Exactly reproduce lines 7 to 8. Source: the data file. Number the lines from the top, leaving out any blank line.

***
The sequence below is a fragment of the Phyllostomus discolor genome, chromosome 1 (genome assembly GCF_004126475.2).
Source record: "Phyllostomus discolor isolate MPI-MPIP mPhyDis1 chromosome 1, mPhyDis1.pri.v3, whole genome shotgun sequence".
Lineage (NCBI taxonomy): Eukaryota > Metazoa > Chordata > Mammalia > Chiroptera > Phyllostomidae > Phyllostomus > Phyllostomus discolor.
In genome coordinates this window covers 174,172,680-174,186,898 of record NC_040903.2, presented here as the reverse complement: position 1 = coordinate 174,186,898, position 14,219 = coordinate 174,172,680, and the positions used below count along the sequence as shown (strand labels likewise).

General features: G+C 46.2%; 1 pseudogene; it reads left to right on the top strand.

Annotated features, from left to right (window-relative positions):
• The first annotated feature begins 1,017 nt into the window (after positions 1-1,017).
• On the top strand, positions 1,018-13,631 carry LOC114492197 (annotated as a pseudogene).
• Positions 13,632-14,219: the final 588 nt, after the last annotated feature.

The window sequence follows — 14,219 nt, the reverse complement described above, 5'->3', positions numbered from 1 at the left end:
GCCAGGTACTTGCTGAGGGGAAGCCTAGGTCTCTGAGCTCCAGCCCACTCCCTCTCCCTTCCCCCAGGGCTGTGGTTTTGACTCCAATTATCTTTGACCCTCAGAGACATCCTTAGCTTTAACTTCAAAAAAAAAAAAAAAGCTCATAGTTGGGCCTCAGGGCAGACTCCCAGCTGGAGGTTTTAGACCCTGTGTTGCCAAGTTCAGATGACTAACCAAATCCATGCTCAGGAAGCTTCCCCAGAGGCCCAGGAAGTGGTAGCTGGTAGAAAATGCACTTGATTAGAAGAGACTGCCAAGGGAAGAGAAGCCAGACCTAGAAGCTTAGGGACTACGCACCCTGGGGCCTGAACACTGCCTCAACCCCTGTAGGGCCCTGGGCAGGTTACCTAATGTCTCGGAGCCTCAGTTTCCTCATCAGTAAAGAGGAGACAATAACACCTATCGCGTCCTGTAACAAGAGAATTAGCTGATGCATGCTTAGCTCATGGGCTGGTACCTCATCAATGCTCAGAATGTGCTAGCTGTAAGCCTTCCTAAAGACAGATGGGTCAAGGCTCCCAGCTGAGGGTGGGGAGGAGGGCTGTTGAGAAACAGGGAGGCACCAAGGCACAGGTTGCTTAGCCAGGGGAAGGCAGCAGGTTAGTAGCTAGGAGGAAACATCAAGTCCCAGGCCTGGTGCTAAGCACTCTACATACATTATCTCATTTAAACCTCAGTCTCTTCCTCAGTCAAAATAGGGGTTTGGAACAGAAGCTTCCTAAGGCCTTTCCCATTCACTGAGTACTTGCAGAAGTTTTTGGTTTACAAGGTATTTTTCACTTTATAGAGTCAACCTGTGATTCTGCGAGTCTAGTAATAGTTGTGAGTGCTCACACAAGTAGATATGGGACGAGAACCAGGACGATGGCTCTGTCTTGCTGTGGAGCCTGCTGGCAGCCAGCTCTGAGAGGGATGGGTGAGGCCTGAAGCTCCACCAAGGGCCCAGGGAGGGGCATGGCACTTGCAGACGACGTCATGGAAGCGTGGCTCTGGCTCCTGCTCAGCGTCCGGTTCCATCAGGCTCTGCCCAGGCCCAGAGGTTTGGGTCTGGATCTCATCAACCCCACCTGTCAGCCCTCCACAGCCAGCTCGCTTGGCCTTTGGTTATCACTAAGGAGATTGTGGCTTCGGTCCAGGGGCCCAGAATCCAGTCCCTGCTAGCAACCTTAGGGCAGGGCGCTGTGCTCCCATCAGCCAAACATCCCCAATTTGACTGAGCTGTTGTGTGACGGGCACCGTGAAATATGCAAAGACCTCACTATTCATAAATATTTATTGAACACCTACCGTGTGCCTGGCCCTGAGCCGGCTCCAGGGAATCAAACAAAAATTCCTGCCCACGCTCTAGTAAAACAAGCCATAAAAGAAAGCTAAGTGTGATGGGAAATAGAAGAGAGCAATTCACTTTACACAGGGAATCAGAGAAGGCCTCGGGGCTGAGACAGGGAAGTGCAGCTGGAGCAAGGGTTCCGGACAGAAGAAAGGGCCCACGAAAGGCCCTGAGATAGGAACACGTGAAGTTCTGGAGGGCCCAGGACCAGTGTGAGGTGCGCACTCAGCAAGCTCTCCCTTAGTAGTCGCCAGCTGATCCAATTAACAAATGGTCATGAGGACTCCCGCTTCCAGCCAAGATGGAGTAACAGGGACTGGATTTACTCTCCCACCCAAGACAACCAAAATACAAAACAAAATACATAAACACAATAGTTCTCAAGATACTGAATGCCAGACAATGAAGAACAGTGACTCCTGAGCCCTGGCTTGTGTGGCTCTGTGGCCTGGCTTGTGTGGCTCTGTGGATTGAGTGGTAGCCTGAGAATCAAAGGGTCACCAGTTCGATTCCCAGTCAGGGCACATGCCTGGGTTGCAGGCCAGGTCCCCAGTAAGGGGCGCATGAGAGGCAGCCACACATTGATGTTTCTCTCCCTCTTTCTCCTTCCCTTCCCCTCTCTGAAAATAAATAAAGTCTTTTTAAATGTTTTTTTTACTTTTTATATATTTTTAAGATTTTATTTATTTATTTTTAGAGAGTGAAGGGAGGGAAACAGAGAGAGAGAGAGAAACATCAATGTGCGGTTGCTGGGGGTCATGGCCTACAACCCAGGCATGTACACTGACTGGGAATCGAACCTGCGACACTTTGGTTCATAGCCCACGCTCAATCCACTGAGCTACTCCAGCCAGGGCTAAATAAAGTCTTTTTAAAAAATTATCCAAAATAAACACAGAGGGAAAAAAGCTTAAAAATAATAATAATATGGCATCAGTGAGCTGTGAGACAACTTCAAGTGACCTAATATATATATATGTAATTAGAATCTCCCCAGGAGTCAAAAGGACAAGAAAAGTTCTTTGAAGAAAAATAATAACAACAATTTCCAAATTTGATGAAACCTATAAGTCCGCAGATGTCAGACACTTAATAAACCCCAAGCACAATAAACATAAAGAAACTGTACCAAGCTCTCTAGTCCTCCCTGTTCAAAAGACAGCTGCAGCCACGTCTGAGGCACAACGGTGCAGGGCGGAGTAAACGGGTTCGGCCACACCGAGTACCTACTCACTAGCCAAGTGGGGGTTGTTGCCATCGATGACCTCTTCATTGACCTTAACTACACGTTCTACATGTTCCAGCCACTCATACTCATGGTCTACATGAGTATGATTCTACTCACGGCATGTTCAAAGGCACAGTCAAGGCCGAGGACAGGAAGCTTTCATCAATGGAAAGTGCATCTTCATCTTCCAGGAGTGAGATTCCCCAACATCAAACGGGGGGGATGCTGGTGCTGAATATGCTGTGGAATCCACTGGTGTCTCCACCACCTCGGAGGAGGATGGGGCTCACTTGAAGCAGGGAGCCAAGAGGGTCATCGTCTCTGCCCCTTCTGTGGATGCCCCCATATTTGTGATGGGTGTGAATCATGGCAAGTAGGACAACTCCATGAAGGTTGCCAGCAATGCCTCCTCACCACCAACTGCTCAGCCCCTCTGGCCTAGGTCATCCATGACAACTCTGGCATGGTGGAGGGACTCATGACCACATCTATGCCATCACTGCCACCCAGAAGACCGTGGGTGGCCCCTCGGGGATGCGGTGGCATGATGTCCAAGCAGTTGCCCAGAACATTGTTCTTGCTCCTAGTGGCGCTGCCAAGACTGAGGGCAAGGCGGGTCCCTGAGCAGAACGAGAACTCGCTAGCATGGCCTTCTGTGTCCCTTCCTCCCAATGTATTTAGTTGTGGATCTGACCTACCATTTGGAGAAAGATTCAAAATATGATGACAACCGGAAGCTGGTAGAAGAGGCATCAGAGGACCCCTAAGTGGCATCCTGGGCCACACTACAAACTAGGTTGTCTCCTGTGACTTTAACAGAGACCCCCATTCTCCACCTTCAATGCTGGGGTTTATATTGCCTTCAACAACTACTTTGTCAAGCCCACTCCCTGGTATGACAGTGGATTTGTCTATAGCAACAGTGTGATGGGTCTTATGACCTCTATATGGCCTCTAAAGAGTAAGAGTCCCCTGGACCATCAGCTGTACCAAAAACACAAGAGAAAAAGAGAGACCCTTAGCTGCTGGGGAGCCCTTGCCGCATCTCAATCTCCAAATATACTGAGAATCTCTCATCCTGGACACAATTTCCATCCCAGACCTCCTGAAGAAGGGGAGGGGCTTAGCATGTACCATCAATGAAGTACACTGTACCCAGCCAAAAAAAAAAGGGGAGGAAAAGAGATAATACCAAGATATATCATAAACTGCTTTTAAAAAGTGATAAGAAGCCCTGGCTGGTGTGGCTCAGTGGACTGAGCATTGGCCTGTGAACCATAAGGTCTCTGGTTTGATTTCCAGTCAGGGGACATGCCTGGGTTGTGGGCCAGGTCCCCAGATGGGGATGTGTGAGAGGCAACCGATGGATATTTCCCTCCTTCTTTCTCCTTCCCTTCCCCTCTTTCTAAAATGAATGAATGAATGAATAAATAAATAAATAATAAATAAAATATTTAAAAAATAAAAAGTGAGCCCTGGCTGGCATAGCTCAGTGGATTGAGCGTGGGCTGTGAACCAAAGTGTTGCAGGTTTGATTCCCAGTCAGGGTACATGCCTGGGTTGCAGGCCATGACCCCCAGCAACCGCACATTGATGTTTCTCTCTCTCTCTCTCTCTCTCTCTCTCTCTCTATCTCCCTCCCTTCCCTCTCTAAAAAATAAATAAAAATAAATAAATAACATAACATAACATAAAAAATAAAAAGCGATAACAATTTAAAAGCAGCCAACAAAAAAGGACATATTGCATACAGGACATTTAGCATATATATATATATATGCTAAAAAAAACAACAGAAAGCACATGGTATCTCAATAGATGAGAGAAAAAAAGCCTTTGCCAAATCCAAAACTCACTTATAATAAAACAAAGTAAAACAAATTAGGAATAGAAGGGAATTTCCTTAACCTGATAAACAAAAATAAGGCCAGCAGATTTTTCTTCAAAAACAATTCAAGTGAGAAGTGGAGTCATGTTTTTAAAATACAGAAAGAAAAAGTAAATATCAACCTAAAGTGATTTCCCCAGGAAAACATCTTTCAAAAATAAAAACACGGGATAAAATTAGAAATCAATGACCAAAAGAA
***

• The first annotated feature begins 1,017 nt into the window (after positions 1-1,017).
• On the top strand, positions 1,018-13,631 carry LOC114492197 (annotated as a pseudogene).